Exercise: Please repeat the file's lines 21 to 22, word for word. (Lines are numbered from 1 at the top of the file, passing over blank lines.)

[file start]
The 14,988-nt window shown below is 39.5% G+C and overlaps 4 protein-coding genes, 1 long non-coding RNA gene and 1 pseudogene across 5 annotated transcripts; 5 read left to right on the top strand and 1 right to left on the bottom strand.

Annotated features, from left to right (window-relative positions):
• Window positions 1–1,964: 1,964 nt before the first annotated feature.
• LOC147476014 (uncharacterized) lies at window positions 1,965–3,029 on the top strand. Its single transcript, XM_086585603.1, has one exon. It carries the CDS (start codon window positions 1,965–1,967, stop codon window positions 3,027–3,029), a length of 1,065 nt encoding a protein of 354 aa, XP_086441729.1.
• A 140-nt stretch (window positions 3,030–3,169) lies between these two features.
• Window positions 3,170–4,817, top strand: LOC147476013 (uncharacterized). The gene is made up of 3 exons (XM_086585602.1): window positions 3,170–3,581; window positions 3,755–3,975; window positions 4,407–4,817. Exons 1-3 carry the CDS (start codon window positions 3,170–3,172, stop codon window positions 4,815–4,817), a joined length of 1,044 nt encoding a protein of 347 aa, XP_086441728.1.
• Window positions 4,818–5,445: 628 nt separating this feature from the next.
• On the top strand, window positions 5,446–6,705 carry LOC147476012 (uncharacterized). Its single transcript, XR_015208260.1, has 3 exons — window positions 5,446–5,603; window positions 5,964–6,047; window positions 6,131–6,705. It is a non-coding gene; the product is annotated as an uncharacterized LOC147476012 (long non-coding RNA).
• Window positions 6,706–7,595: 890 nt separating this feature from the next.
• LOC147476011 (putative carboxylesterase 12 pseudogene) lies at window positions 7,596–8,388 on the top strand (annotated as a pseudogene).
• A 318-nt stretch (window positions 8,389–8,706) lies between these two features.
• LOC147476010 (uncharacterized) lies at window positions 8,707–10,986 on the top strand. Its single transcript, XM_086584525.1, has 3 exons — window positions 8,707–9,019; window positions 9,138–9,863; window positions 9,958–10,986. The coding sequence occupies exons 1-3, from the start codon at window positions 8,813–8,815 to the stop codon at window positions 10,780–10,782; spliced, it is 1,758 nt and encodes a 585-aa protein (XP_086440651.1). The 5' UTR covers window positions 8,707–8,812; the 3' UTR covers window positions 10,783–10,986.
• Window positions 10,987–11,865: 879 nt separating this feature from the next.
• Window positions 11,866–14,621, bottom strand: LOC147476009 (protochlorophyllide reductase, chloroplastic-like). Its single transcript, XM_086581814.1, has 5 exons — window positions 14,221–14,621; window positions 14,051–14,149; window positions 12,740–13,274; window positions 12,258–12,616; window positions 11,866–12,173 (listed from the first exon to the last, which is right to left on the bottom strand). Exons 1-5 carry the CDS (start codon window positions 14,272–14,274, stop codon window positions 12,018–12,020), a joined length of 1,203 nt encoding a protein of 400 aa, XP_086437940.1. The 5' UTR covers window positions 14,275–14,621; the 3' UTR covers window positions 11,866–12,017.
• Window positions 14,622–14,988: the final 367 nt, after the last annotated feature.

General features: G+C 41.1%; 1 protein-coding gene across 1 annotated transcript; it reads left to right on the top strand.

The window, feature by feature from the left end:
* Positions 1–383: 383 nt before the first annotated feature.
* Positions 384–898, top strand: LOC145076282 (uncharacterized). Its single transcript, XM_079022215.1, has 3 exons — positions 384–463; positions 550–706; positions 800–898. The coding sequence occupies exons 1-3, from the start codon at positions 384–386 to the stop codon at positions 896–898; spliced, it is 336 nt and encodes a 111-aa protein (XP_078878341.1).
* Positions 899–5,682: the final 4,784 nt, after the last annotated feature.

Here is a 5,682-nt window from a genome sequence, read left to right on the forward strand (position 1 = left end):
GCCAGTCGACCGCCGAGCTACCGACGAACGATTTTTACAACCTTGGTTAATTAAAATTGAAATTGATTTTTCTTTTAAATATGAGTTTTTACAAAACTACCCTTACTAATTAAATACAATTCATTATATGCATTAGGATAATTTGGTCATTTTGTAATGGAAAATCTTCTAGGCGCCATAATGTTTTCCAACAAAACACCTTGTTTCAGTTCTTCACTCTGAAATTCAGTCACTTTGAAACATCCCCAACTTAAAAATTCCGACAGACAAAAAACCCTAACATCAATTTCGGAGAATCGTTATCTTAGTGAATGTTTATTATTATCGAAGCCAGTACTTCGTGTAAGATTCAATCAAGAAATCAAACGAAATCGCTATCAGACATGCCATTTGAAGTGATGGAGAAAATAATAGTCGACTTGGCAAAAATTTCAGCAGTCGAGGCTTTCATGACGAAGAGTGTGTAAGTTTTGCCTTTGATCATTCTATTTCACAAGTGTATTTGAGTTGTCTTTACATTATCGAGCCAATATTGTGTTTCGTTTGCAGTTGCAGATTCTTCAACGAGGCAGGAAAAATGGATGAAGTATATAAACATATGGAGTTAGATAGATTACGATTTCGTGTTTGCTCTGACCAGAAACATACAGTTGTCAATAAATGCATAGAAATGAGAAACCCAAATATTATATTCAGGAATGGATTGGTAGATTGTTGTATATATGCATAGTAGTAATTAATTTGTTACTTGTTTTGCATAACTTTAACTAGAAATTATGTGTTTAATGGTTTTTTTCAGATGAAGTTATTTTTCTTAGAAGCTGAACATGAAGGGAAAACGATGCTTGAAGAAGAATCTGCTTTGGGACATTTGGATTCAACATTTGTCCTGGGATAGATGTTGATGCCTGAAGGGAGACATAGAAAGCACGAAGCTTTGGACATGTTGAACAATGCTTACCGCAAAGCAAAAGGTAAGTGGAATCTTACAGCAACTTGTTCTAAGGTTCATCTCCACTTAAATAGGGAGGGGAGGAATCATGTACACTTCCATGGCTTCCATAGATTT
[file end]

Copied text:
Here is a 5,682-nt window from a genome sequence, read left to right on the forward strand (position 1 = left end):
GCCAGTCGACCGCCGAGCTACCGACGAACGATTTTTACAACCTTGGTTAATTAAAATTGAAATTGATTTTTCTTTTAAATATGAGTTTTTACAAAACTACCCTTACTAATTAAATACAATTCATTATATGCATTAGGATAATTTGGTCATTTTGTAATGGAAAATCTTCTAGGCGCCATAATGTTTTCCAACAAAACACCTTGTTTCAGTTCTTCACTCTGAAATTCAGTCACTTTGAAACATCCCCAACTTAAAAATTCCGACAGACAAAAAACCCTAACATCAATTTCGGAGAATCGTTATCTTAGTGAATGTTTATTATTATCGAAGCCAGTACTTCGTGTAAGATTCAATCAAGAAATCAAACGAAATCGCTATCAGACATGCCATTTGAAGTGATGGAGAAAATAATAGTCGACTTGGCAAAAATTTCAGCAGTCGAGGCTTTCATGACGAAGAGTGTGTAAGTTTTGCCTTTGATCATTCTATTTCACAAGTGTATTTGAGTTGTCTTTACATTATCGAGCCAATATTGTGTTTCGTTTGCAGTTGCAGATTCTTCAACGAGGCAGGAAAAATGGATGAAGTATATAAACATATGGAGTTAGATAGATTACGATTTCGTGTTTGCTCTGACCAGAAACATACAGTTGTCAATAAATGCATAGAAATGAGAAACCCAAATATTATATTCAGGAATGGATTGGTAGATTGTTGTATATATGCATAGTAGTAATTAATTTGTTACTTGTTTTGCATAACTTTAACTAGAAATTATGTGTTTAATGGTTTTTTTCAGATGAAGTTATTTTTCTTAGAAGCTGAACATGAAGGGAAAACGATGCTTGAAGAAGAATCTGCTTTGGGACATTTGGATTCAACATTTGTCCTGGGATAGATGTTGATGCCTGAAGGGAGACATAGAAAGCACGAAGCTTTGGACATGTTGAACAATGCTTACCGCAAAGCAAAAGGTAAGTGGAATCTTACAGCAACTTGTTCTAAGGTTCATCTCCACTTAAATAGGGAGGGGAGGAATCATGTACACTTCCATGGCTTCCATAGATTT